How we killed ISIS leader, US releases video



The Pentagon has released footage showing the raid that resulted in the death of Islamic State of Iraq and Syria (ISIS) leader Abu Bakr al-Baghdadi.

Marine Corps General Kenneth F. McKenzie Jr, commander of U.S. Central Command, released the footage at a press conference on Wednesday at the Pentagon. 

McKenzie was the operational commander of the Delta Force raid, which took place on Saturday in northwest Syria, and resulted in the death of Baghdadi after the terror leader detonated a suicide vest to avoid capture.

The general clarified that Baghdadi killed two of his own young children in the blast, not three as the breach force initially believed. McKenzie said both children were thought to be under the age of 12.

‘Baghdadi was the subject of an intense inter-agency effort to bring him to justice, and that effort significantly advanced recently as we closed in on his whereabouts,’ McKenzie said in a statement. 

‘As it became clear that we had gained fleeting and actionable intelligence on his hideout, we developed an execution level plan designed to capture or kill him and started preparing a special operations team for the mission,’ he continued. 

Assault force helicopters come under fire from ground

The first video released on Wednesday depicts the assault force helicopters coming under fire from combatants on the ground during the approach to the compound.

McKenzie said that the ground combatants were not believed to be ISIS fighters, but nevertheless presented a threat to the raid team, which responded with overwhelming firepower from the assault helicopters.

The video shows the ground combatants scattering as the return fire lights up the ground around them. 

Delta Force storms Baghdadi compound 

The next video shows U.S. Delta Forces on the ground, approaching Baghdadi’s compound from two directions.

The special operators used tactical munitions to blow holes in the walls of the compound and enter it along with K-9 military dog units. 

McKenzie said that as non-combatants fled the compound, they were checked for explosives and weapons, detained, and then released following the raid.

‘The group was treated humanely at all times and included 11 children,’ McKenzie said. 

‘Despite the violent nature of the raid and the high profile nature of this assault, every effort was made to prevent civilian casualties, and to protect the children we suspected would be at the compound,’ he continued.

Five ISIS members inside the compound attempted to fight back as the U.S. forces breached the building. All five were killed. Four were women and one was a man. 

As the Delta Force operators closed in, Baghdadi retreated into a dead-end tunnel in the compound using his own children as human shields.  

‘When capture at the hands of U.S. forces was imminent, Baghdadi detonated a bomb killing himself and two young children,’ the general said.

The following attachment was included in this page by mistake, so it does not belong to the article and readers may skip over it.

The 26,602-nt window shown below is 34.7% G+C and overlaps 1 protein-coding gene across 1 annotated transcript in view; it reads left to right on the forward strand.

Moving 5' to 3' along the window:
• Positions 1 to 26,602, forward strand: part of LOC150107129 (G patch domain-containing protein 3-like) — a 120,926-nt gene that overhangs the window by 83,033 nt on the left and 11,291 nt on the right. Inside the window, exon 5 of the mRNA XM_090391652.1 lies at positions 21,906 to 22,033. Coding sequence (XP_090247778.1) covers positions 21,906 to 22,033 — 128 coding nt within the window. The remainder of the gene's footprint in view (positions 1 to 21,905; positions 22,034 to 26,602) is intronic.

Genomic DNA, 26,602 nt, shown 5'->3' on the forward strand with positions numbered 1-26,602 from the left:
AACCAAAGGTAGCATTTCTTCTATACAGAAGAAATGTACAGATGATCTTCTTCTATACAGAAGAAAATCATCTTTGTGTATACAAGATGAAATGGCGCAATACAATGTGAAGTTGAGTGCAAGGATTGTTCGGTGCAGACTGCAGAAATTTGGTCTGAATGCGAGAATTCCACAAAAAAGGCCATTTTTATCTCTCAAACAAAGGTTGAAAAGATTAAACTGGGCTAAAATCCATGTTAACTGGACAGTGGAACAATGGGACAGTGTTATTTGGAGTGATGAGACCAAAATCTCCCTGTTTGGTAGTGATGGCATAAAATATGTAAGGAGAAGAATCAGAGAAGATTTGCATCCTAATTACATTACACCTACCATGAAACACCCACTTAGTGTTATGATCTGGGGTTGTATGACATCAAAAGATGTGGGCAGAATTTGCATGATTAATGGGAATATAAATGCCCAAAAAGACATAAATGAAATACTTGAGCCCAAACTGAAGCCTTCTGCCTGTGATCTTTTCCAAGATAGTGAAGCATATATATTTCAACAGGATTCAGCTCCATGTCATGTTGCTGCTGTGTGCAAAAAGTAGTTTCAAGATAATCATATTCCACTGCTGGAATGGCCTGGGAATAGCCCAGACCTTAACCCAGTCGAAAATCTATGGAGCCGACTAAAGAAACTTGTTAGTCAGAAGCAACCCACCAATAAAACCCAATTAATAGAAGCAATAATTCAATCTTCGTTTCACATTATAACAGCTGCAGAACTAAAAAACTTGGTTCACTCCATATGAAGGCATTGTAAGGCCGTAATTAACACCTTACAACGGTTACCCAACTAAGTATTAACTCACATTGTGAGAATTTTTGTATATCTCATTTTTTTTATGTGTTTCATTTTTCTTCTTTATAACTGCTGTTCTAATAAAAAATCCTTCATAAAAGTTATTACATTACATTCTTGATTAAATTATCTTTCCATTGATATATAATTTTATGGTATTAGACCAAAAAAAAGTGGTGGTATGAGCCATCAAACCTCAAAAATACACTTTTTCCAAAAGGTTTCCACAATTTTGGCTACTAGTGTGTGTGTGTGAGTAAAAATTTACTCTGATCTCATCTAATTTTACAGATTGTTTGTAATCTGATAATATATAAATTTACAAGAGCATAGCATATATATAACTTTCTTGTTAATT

The general explained that initial reports that three children were killed were incorrect, due to a mistaken report up the chain of command.

No U.S. forces were killed, though a military dog sent into the tunnel after Baghdadi suffered injuries from an exposed electrical wire. The dog has been returned to duty.

The total death toll of the attack was eight: Baghdadi, five other ISIS members, and the two children killed by Baghdadi’s suicide bomb.

Other individuals were killed when militant groups in the area, unconnected to ISIS, became aware of the assault and began moving toward the compound with ‘hostile intent,’ McKenzie said. 

McKenzie said that two men at the compound were detained and extracted by the assault force. 

Though the general did not confirm it, at least one of the men removed from the compound is thought to be the ISIS mole whose inside information led U.S. forces to Baghdadi. 

Total destruction of the compound 

The third video depicts the drone strike that obliterated Baghdadi’s compound.

The assault force spent about two hours at the compound following the raid.

The team gathered evidence and secured Baghdadi’s remains for further DNA testing, after a field DNA test came back positive identifying him. 

After the assault force cleared the compound and left with the two detainees, standoff missiles were fired at the compound, destroying the building and its contents. 

‘It looks pretty much like a large parking lot with potholes right now,’ McKenzie said. 

Baghdadi’s remains were buried at sea within 24 hours of the raid in accordance with the international laws of warfare, McKenzie said. 

DNA from the remains was further analyzed at a Defense Intelligence Agency laboratory, and compared against a known sample taken when Baghdadi was detained at Camp Bucca in Iraq in 2004.

The analysis indicated a confirmed match, with a probability of 1 in 104 septillion that anyone else could match the known DNA profile. 

‘Which is certainly, beyond a shadow of a doubt,’ McKenzie said.

At the press conference, a reporter pressed McKenzie to confirm President Donald Trump’s statement that Baghdadi was ‘whimpering and crying’ in his final moments.

‘I can tell you this,’ said McKenzie. ‘He crawled into a hole with two small children and blew himself up while his people stayed on the grounds. You can deduce what kind of person it is based on that activity.’ 

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